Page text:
Wednesday, June 14, 2017

Faith of a Father- Rom. 4:9-12

Father’s day has taken on new meaning for me ever since my oldest (Audrey) came into the world. As I reflect on my relationship with my kids and what I hope to instill in them, I am reminded of what my own dad has passed down to me. How to take care of my dress shoes, my love for the San Antonio Spurs, appreciation for good Mexican food and Bluebell Ice Cream, commitment to excellence, cleanliness, punctuality, and my type A personality can all be, at least in some ways, traced back to my dad. All of these behaviors or character traits were inherited, in some degree, from what is witnessed in my father’s life. The same will be true (for better or worse), in the lives of my own children (I apologize in advance J).

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Some of the more important things that I picked up from my dad include attending church, getting involved in ministry, prayer, and serving others. These more fruitful characteristics have served me well and have helped shape me into the father that I am today. In fact, I hope to instill these more redemptive habits in the lives of my own children. However while these activities are great practices to endorse, there is at least one characteristic that is even more important to model before others (especially those who look up to us)—Faith.

The brave new world in which Paul was writing was not unlike our own. In it, people are more infatuated with what they can see and behaviors they can measure in some tangible way. However, when it comes to the most important relationship of all—one’s relationship with God—it is not so much about what someone can do, but about the faith that they have. This teaching is clearly witnessed in Paul’s discussion on one very important father—Abraham. When it came to the Jewish people’s appreciation for this figure, every day was Father’s Day. That said, when Paul is finished discussing Abraham and how/when he entered into a relationship with God we will soon learn that it is not just the Jews that should celebrate this Old Testament figure. The faith that was witnessed in his life is the greatest of all characteristics that any father, mother, grandfather, grandmother, aunt, uncle, leader, teacher, etc. can model before the world.

a) The Inquiry is Made-4:9-10b

Now that Paul has made it clear that his understanding of salvation and justification is not unlike what the Old Testament teaches (see 4:1-8), the question becomes “is this blessing intended for the Jews only?” After all, Paul was appealing to uniquely Jewish authorities (Abraham and the Old Testament) in order to support his position. Jewish reader’s/listeners in Paul’s day might be tempted to believe that God’s program of justification left no room for the Gentiles in the audience. Paul addresses this theory by floating a question that is posed by an imaginary conversation partner—“Is this blessing then on the circumcised, or on the uncircumcised?...” (4:9a). This particular variation of this inquiry appeals to one distinguishing feature of the Jewish people—male circumcision.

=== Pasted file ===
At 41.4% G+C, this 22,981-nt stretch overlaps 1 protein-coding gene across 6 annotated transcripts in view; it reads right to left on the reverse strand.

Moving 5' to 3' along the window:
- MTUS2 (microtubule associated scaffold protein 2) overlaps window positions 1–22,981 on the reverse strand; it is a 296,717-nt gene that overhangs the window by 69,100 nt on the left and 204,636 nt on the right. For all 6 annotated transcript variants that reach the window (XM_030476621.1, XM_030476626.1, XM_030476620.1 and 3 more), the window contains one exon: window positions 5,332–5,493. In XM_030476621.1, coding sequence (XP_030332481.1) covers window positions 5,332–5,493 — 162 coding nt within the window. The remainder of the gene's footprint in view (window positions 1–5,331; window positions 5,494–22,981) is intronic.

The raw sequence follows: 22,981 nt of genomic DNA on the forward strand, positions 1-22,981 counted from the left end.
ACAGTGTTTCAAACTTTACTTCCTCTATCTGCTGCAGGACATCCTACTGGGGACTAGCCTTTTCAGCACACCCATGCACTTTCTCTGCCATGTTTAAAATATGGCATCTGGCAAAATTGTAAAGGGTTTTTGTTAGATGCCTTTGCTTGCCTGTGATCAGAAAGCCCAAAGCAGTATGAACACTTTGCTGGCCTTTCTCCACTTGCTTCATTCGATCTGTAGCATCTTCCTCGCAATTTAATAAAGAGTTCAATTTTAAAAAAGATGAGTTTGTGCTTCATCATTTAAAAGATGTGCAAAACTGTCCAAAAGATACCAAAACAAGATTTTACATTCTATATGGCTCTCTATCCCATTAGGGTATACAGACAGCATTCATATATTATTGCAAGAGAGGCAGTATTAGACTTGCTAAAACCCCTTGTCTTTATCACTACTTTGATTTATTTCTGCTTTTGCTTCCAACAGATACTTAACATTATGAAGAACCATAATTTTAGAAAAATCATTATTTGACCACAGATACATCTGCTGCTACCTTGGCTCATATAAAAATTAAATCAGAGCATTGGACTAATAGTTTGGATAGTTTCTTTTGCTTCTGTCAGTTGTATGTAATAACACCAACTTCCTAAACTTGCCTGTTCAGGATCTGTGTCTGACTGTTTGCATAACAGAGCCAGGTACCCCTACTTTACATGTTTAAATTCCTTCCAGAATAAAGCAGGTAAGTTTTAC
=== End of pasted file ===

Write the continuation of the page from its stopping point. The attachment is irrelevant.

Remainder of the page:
Remember, as per the discussion Paul gave earlier (particularly in Romans 2:28-29), circumcision is defined as an outward symbol of the relationship the Jews were supposed to be have with God.

Romans 2:28-29-“For he is not a Jew who is one outwardly, not is circumcision that which is outward in the flesh. But he is a Jew who is one inwardly; and circumcision is that which is of the heart, by the Spirit, not by the letter; and his praise it not from me, but from God.”

The relationship the Jews were intended to maintain with God (a spiritual and holy relationship) was illustrated in this very physical way of setting oneself apart. However, people in Paul’s day were becoming more concerned about the outward sign than they were about the relationship that it was supposed to signify. This is why Paul goes to great lengths to remind everyone listening that physical marks are not enough to save—one must place his/her faith in Christ to be justified before God.

Therefore, the question that Paul asks here is probably the very same question that was on the minds of many Jews—“Is God’s program of salvation through faith the same for both Jew and Gentile—circumcised and uncircumcised?”